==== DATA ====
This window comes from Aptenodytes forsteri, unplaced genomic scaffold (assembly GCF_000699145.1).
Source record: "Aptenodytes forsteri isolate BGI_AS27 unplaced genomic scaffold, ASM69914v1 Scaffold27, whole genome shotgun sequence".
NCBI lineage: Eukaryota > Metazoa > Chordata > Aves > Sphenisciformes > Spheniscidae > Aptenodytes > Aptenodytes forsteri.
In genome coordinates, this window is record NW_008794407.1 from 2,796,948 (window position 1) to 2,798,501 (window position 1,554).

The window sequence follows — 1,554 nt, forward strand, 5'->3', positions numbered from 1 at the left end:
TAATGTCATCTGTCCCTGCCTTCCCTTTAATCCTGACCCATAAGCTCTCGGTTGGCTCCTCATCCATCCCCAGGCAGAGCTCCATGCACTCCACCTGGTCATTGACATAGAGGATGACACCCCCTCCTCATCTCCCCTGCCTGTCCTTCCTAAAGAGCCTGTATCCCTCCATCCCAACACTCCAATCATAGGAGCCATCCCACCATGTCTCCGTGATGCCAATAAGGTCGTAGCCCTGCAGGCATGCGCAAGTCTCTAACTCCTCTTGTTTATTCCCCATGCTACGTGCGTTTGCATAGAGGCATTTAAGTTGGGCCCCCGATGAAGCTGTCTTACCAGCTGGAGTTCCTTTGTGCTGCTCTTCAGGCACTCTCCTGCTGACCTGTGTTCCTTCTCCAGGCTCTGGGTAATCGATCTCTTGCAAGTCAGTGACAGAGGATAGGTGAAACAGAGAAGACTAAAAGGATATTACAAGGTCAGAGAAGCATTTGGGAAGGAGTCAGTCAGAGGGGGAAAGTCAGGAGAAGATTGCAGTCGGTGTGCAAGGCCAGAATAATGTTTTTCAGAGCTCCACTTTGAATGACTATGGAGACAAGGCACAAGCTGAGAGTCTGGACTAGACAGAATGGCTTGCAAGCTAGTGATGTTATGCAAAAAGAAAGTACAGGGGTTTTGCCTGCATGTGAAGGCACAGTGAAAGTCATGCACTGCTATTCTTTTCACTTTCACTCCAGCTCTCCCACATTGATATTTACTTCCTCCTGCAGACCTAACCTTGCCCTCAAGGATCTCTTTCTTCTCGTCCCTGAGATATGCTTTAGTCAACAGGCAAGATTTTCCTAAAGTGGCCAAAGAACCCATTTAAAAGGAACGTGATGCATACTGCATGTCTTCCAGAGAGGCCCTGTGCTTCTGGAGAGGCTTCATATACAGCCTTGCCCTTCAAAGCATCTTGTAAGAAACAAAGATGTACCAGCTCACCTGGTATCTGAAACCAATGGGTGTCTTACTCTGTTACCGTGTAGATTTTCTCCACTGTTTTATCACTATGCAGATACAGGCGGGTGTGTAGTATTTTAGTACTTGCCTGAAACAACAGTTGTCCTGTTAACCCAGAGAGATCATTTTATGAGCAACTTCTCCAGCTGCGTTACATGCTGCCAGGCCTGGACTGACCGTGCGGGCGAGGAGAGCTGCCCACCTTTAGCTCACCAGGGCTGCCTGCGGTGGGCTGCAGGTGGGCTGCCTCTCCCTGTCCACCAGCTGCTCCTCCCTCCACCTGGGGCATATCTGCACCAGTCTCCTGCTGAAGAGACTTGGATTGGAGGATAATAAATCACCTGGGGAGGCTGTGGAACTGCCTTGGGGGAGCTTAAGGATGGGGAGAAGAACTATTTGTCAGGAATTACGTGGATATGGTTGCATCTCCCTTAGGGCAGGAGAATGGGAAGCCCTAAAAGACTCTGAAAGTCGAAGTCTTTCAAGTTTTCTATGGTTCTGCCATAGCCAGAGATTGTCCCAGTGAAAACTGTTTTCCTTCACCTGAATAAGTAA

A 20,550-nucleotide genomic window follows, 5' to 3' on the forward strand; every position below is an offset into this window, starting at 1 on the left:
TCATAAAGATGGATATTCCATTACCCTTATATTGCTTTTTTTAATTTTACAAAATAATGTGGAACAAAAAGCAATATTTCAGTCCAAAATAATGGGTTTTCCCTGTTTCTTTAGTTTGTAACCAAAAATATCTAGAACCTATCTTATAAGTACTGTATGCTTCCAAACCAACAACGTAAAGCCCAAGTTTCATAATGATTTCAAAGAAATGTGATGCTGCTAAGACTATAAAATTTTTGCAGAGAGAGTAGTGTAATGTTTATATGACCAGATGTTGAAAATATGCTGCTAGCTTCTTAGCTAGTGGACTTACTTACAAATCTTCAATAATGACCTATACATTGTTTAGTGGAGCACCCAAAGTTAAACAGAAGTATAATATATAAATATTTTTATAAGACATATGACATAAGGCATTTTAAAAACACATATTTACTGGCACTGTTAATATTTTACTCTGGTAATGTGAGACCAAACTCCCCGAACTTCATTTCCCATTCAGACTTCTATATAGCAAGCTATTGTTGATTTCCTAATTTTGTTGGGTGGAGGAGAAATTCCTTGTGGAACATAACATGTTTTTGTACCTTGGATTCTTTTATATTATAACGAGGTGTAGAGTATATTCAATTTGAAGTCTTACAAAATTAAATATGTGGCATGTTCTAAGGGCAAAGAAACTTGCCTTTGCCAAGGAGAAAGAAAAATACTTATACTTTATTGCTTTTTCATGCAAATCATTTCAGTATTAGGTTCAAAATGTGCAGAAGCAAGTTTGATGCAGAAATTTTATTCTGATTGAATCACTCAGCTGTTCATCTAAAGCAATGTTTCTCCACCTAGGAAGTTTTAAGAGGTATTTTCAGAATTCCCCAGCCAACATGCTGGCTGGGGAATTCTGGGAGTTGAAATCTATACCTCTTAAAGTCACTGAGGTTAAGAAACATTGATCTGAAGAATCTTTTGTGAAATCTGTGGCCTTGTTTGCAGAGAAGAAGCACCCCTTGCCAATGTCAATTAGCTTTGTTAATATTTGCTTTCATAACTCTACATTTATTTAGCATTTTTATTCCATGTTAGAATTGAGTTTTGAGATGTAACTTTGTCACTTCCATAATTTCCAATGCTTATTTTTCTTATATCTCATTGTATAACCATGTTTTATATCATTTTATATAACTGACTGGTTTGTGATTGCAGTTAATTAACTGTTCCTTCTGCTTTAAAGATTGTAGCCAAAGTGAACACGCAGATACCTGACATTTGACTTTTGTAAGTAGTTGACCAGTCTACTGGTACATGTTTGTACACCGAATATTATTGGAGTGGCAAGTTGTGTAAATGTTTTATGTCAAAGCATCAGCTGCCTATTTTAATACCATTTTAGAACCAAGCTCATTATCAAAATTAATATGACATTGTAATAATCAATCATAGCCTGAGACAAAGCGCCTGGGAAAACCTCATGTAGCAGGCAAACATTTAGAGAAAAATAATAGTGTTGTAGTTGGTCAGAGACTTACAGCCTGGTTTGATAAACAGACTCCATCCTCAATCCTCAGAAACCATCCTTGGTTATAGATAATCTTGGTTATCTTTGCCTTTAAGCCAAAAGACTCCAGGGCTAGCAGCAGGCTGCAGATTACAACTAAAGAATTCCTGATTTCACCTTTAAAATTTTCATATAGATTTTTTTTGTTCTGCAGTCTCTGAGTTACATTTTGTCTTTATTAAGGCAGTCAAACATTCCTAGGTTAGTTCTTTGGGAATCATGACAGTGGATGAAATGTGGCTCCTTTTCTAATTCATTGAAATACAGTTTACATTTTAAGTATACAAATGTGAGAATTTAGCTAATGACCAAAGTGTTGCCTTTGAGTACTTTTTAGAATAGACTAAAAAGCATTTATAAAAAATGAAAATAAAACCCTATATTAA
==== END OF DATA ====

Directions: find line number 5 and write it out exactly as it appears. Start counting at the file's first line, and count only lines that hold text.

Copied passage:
The window sequence follows — 1,554 nt, forward strand, 5'->3', positions numbered from 1 at the left end: